When attending church I am always looking to connect with another member of the congregation but often find myself projecting my emotions onto the innocence of children. Children are blank canvases on which adults can paint the gaudiest sentimental portraits and I often seek solace in their vulnerability in the hope that it mirrors my own. Everything seems new to a child and every week a church is another new experience for myself. Arriving at Mount Bethel on the Kingsland Road I was ignorant as to the history of the large brown brick church complex and the cultural history of Christ Apostolic Church, so in some respects my initial impressions were as innocent as that of a child.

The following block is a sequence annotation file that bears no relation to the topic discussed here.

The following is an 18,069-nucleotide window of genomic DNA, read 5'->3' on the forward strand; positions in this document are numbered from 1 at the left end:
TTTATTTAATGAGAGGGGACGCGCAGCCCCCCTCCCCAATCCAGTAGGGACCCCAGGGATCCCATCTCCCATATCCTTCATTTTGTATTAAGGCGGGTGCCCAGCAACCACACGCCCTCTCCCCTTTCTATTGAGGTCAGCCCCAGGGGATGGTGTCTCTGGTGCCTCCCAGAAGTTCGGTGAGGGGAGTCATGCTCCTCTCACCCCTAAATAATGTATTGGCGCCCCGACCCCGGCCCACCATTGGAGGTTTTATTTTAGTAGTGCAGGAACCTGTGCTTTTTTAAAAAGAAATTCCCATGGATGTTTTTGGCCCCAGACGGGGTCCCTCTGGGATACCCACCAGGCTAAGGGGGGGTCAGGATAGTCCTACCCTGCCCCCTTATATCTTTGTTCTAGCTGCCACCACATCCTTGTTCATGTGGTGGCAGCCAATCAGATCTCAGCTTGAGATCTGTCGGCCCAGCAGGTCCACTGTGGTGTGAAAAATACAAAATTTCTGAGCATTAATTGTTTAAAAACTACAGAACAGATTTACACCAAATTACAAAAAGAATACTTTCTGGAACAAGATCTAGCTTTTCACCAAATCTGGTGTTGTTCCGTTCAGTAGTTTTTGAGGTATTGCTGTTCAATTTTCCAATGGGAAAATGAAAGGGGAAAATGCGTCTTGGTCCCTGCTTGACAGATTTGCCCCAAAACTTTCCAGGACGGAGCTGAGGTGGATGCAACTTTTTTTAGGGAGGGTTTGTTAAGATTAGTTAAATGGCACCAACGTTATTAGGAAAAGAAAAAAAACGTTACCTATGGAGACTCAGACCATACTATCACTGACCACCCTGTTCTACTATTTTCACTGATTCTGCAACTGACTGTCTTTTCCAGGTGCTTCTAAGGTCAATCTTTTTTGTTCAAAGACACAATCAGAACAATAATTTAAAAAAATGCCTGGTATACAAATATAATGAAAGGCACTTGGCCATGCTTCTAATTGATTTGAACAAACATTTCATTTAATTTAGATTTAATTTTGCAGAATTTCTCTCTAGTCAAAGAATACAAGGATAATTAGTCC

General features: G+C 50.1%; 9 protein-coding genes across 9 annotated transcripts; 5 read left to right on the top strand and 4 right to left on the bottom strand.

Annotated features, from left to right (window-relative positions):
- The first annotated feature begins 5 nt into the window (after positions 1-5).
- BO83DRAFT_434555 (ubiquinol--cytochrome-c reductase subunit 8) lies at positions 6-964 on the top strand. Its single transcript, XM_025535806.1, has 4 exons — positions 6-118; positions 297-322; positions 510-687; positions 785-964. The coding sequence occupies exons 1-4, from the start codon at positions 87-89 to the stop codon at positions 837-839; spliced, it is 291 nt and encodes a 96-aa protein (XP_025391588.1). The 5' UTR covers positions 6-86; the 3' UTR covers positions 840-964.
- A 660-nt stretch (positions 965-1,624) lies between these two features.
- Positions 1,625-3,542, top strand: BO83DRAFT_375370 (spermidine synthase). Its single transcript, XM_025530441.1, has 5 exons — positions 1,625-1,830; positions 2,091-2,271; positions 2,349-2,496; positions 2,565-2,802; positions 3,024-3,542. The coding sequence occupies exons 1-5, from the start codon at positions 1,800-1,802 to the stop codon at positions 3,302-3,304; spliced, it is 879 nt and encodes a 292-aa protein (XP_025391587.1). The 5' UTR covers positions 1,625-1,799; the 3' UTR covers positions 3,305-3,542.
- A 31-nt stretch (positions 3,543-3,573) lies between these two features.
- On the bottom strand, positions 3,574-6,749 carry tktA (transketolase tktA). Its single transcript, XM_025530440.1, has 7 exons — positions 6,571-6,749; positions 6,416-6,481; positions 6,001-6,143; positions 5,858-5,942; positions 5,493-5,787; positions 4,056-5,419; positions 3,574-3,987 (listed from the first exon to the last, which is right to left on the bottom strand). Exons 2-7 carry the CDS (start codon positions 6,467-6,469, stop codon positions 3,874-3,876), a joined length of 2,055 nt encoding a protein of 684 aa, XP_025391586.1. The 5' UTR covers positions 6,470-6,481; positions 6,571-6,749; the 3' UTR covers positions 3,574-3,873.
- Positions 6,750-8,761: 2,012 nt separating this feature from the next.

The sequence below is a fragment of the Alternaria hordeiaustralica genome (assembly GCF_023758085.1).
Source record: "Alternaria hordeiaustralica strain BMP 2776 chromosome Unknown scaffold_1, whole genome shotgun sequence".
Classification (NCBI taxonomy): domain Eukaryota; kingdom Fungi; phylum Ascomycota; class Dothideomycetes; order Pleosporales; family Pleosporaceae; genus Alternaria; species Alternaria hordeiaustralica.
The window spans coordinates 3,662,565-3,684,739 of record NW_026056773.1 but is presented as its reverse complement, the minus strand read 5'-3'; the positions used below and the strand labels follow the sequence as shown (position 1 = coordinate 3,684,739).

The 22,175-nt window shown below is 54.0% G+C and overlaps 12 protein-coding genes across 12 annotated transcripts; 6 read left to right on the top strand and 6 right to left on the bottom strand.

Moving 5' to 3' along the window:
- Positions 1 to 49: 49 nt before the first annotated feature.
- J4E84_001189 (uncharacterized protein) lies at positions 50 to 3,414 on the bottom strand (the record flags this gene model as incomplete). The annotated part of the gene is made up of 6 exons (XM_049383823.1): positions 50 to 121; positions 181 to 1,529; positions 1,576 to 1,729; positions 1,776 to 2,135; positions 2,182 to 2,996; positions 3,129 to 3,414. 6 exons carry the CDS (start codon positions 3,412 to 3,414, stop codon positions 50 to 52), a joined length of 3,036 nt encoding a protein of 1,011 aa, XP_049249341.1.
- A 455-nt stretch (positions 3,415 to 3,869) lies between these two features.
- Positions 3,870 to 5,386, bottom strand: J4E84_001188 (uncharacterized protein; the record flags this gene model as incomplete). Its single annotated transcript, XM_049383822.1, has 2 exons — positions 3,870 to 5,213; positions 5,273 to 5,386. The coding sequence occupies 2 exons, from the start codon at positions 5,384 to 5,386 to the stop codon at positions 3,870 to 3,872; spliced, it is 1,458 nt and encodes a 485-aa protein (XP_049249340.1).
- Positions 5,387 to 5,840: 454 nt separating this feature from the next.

To my naive eyes the CAC seemed a highly privileged congregation in comparison to the other Western African evangelists of east London but I was yet to learn that the building’s grandeur was a product of over thirty years of hard work and determination. I had yet to read how the CAC UK branch had been founded in January 1974 by (church declared apostle) Ayo Omideyi in a Finsbury Park bedsit. From these humble beginnings the congregation moved to 52 Priory Street before they rented Campsbourne Baptist Church in 1976 until the congregation grew in size and wealth so that they could own their own building on Haringey Road and finally buy, renovate and refurbish Mount Bethel on Kingsland Road in 1980. The building and refurbishment is very impressive and was not fully completed till 1989, pictures of the renovation can be found on the website (http://www.cacbethel.org/). My other blind spot was that the church founder Apostle Ayo Omideyi had died earlier in the week. Throughout the service the congregation spoke of their love for “Papa,” (who I now realise was Omideyi) and his enormous power, so powerful that I mistook their memorial testimonies as prayers for salvation to The Almighty. Only after the service did I learn the reason for the very long emotional outpouring of the congregation. Not that the service was all doom and gloom, it did feature the amazing Bethel Gospel Choir, some less amazing karaoke African hymn singing and a lot of dancing. Only during the testimonies was I alienated by the intensity of the hysteria (that I now know to be grief) and took refuge in the unimpressed, uninterested and unamused children of the congregation. Some of the children even took refuge in me.